His atheism, for example, has never appealed to me. (I recall once reading about how he and his partner Teller were so adamant on this point that they even removed the Gideon Bibles from the hotel rooms in which they stayed.) I think he’s dead wrong about faith – requiring certainty about anything, including religion, is a formula for paralysis, in my opinion – but at least I understand where he’s coming from more than I did before. And just because I disagree – strongly – with it doesn’t mean that I can’t at least comprehend it. (I think he’s an outstanding candidate for prayer, by the way. The appearance of a divine intervention in his life might be difficult for him to explain away, which in turn might force him to acknowledge it as something worthy of further consideration.)
And just because I disagree with him on some things doesn’t mean that I can’t agree with him on others. He says that his thoughts on politics flow from the same insistence on certainty as do his thoughts on religion; but his demand for certainty, which fails him in the sacred, serves him much better with regard to the secular. Take, for example, his thoughts on government programs:
It's amazing to me how many people think that voting to have the government give poor people money is compassion. Helping poor and suffering people is compassion. Voting for our government to use guns to give money to help poor and suffering people is immoral self-righteous bullying laziness.Oddly enough, he might find himself in agreement with the great Catholic humanitarian Dorothy Day, who felt that government welfare programs tended to abrogate the individual’s moral responsibility to provide charity themselves. When you can have the government do your charitable work for you, why bother to get your own hands dirty?
People need to be fed, medicated, educated, clothed, and sheltered, and if we're compassionate we'll help them, but you get no moral credit for forcing other people to do what you think is right. There is great joy in helping people, but no joy in doing it at gunpoint.
Needless to say, there are many liberals, dedicated to taking your tax money from you to do good, who also contribute their own personal time, talent and money. I’m not saying that all they do is steal from the rich and give to the poor from the comfort of their own homes. But Penn’s comment that “There is great joy in helping people, but no joy in doing it at gunpoint” is a profound one. Make no mistake, he says – “When they come to get you for not paying your taxes, try not going to court. Guns will be drawn. Government is force -- literally, not figuratively.” Which leads to this conclusion:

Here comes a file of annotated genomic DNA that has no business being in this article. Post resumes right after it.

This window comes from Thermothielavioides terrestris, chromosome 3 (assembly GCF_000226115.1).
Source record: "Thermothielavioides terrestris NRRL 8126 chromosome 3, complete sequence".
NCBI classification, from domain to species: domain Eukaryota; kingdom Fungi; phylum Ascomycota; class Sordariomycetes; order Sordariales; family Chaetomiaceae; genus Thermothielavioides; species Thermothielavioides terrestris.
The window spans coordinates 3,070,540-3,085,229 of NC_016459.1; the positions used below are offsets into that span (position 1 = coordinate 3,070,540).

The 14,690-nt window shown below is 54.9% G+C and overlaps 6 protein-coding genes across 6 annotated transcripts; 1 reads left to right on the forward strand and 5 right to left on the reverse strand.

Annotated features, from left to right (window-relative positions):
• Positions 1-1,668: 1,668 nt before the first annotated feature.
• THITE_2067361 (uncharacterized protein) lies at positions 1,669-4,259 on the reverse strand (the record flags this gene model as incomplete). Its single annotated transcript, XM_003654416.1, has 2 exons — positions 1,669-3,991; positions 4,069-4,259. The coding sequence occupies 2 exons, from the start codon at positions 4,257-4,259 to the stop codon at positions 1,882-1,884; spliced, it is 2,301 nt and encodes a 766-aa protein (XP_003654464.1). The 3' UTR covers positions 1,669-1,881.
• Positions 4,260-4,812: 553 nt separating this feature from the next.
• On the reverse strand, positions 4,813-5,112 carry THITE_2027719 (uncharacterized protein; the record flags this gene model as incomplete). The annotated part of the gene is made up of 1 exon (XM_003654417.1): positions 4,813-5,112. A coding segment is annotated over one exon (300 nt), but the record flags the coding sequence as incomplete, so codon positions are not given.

I don't believe the majority always knows what's best for everyone. The fact that the majority thinks they have a way to get something good does not give them the right to use force on the minority that don't want to pay for it. If you have to use a gun, I don't believe you really know jack. Democracy without respect for individual rights sucks. It's just ganging up against the weird kid, and I'm always the weird kid.There’s a great deal of truth in that statement. It’s classic libertarianism, and while that’s another –ism that I don’t completely agree with, there’s no doubt that it’s a vital and necessary part of contemporary conservative thought.
And proof, once again, that food for thought can come from surprising places.
(By the way, in the midst of this heavy discussion don’t overlook the hilarious story he tells about a Nobel-winning physicist, a community college teacher, and a talk show host. And no, they don’t walk into a bar together.)
Originally published August 18, 2011